Anthony Weiner’s resignation as representative for the Ninth Congressional district struck off an insufferable back-and-forth among politicos about the implications of the now-vacant seat, fretting over who will jockey for power and how much it really matters, given that the district is likely to be carved up as state legislators begingerrymandering
drawing new lines based on census results. Of course, most of the discussion revolved around party lines and partisan “strategery,” not what it actually means for constituents or who will best represent their interests. But, hey, such minor details usually get lost in the fray, right?
Anyway, the future of the seat is going to get a little bit more certain, as Governor Andrew Cuomo has finally set the date for a special election: September 13.
According to the New York Times:
The special election means that there will not be open primaries — which some good-government advocates had urged — in the Ninth Congressional District, which covers parts of Queens and Brooklyn. Instead, party leaders will select the candidates.
… And as the leader of the Queens Democratic Party, [Representative Joseph] Crowley, with some input from the leader of the Brooklyn Democratic Party, Assemblyman Vito Lopez, and other leaders, will ultimately select the candidate to run in the special election.
Many analysts believe that a Democrat will be favored to win, based on the district’s demographics and voting patterns. And Democrats say that the party leaders will try to pick someone with a strong résumé who won’t embarrass the party in a way that Mr. Weiner did.
They may find someone who won’t embarrass the party, sure. But will they find someone who won’t embarrass the district? That seems difficult in these times. Regardless, back to the New York Times’ report:
They would want someone who is a proven fund-raiser; political analysts estimate that the special election may require $1 million, which would have to be raised quickly. They also want someone who will be a loyal soldier and not take on incumbents in neighboring districts in 2012, should the Ninth District be eliminated.
Already, several names have surfaced as possible contenders. The three leading candidates, according to Democratic leaders, are Assemblyman Rory I. Lancman; Assemblyman David Weprin; and former City Council member Melinda Katz. Others include City Councilman Mark Weprin; former City Councilman Eric Gioia, and former Reprensentative Elizabeth Holtzman.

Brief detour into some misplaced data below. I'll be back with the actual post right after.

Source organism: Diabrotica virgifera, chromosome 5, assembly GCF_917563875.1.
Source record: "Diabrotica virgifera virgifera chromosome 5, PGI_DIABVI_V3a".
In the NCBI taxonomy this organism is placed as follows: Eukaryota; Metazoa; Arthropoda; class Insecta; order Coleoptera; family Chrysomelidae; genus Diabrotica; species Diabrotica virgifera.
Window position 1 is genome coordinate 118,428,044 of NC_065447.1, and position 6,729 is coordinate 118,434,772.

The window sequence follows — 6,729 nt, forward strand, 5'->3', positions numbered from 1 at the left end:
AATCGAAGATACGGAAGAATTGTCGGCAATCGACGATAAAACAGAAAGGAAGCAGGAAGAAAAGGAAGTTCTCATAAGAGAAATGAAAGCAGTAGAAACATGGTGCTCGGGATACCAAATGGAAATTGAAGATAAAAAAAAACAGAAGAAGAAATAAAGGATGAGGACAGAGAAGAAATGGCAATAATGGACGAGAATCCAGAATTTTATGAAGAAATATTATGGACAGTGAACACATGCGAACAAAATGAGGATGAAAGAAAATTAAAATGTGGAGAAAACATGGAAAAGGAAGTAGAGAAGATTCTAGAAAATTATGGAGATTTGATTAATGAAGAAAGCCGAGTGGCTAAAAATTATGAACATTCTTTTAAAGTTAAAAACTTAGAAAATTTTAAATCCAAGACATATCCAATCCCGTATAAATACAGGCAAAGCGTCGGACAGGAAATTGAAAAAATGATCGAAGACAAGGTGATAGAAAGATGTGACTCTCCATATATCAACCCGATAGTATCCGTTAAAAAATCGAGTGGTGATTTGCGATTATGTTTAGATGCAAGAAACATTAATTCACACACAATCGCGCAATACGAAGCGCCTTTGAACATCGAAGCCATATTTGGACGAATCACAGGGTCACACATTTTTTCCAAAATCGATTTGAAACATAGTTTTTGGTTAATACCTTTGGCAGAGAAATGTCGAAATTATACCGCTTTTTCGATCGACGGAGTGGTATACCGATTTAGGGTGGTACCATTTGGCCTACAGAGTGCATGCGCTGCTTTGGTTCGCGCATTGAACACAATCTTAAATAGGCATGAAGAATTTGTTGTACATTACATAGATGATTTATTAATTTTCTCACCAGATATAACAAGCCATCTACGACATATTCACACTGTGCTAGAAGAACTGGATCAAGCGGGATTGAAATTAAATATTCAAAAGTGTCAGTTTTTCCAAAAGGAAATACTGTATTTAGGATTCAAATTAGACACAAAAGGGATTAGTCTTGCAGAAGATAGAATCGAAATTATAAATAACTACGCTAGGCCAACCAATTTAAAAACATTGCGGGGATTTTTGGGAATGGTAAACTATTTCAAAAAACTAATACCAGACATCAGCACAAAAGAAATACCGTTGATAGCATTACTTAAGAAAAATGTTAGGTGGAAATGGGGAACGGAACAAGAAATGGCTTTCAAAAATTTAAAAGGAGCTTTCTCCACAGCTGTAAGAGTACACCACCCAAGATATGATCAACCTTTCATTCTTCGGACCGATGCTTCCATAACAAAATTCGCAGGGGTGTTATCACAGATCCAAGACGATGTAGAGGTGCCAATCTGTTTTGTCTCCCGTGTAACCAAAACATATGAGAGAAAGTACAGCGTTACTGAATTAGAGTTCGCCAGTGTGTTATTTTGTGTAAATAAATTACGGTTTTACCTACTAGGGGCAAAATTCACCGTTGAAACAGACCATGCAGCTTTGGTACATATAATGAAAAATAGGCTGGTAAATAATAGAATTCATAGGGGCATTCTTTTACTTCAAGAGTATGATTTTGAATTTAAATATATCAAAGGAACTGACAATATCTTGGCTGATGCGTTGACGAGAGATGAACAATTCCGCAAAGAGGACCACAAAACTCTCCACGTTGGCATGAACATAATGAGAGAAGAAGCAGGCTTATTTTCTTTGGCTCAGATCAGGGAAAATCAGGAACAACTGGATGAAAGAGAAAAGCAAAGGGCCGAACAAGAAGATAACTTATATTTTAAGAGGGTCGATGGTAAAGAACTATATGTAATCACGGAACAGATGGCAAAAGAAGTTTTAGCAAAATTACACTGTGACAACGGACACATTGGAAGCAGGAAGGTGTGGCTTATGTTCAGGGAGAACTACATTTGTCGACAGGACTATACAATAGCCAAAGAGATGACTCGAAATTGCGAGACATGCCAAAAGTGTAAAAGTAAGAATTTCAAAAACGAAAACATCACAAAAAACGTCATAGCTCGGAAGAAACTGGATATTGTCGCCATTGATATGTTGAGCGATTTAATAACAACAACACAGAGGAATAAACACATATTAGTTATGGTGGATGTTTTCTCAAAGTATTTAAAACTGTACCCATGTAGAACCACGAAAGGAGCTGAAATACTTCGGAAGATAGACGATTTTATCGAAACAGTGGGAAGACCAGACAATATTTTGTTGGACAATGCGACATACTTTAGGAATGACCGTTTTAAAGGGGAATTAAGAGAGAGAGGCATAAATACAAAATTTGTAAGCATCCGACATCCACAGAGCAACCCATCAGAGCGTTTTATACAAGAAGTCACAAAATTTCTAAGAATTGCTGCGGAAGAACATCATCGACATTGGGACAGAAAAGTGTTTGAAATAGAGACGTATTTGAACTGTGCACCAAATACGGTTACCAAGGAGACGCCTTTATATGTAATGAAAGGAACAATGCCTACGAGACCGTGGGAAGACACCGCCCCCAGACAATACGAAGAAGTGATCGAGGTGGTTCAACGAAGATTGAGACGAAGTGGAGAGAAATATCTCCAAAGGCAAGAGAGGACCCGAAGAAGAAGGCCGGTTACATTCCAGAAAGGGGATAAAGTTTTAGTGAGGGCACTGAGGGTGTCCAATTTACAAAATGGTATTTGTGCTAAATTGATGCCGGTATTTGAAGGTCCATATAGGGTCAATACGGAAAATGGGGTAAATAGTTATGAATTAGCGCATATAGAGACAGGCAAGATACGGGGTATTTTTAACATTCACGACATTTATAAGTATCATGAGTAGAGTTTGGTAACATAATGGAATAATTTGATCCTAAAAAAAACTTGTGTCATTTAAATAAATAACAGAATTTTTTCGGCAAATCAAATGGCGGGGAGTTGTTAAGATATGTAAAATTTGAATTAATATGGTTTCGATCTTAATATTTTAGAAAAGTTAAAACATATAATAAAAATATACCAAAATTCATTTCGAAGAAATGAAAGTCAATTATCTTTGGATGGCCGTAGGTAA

“No decisions have been made,” said one Democrat who has talked to Mr. Crowley in recent weeks. “Everyone’s in the mix.”
On the Republican side, the two leading candidates are believed to be a city councilman, Eric Ulrich, and Bob Turner, who, fueled by a national wave of anti-incumbency, won a surprisingly high 40 percent of the vote against Mr. Weiner in 2010. But Philip Ragusa, chair of the Queens Republican Party, said that his screening committee had interviewed eight candidates so far, and would likely interview at least another four more.
One thing not noted here? All of them are from Queens. Whoever takes the seat is unlikely to have the familiarity with Southern Brooklyn’s issues – and Sheepshead Bay’s issues, in particular – that Weiner, had. The only thing we can hope here is that whengerrymandering
redistricting is done, we get put back where we belong – a contiguous Southern Brooklyn district, represented by a Southern Brooklyn resident. Some have speculated that the increasingly conservative residents of Sheepshead Bay could be tossed in with Republican Congressman Michael Grimm’s district, who primarily represents Staten Island, with Bay Ridge and Bensonhurst thrown in there for good measure. That would similarly ensure that we’re no more than an afterthought to our congressional representative. Then there’s Nadler, who represents a boot-shaped sliver of Brooklyn, from Red Hook, through Borough Park, down into Bensonhurst and Brighton Beach/Coney Island. He also represents Manhattan’s lower, western quarters, but is probably our last best hope. The takeaway here is that, whengerrymandering
redistricting is complete, Sheepshead Bay’s voice is going to end up muted. As personally offensive as some constituents may have considered Weiner, they’ll find that a smug response was better than no response.
But, hey, there’s some good news for fiscal conservatives! Special elections can cost quite a pretty penny. Ideally, you’d plan one on the same day as regular elections, minimizing costs and maximizing turnout. But, failing that, at least Weiner’s seat will be lobbed in with a number of others – so we’re saving money. Sure, it means less people will end up voting, and there won’t be primaries, all giving the parties even more of a say (and residents, less) in who the seat goes to. But it’s something, right?
Silver linings, baby. Silver linings.